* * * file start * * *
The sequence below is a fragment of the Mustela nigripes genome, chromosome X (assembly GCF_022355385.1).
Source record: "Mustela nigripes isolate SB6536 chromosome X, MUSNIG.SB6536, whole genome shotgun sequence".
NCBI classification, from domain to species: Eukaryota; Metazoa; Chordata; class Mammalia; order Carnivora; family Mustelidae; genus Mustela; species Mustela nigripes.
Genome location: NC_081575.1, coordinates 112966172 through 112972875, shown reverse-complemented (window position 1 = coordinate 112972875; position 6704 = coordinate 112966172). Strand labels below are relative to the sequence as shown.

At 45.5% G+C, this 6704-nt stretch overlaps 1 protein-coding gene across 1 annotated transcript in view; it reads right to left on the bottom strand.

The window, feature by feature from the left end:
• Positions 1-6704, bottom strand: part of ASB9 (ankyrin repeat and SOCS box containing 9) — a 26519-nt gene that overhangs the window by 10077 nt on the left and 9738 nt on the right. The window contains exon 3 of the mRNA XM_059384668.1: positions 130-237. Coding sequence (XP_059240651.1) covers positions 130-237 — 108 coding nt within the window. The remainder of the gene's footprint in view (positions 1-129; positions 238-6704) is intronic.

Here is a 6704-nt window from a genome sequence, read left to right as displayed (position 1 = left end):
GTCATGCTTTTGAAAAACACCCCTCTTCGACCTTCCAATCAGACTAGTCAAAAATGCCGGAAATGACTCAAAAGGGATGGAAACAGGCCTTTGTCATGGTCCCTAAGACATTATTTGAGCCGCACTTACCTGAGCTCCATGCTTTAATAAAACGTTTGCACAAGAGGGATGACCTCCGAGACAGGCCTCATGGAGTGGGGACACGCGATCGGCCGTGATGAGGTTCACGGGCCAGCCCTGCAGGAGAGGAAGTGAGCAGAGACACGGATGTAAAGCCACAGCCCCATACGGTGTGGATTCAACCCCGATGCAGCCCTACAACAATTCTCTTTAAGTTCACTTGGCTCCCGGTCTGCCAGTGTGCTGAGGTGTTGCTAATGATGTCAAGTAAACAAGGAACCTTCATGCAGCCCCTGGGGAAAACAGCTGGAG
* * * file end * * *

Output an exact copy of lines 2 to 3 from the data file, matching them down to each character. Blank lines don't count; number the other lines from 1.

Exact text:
Source record: "Mustela nigripes isolate SB6536 chromosome X, MUSNIG.SB6536, whole genome shotgun sequence".
NCBI classification, from domain to species: Eukaryota; Metazoa; Chordata; class Mammalia; order Carnivora; family Mustelidae; genus Mustela; species Mustela nigripes.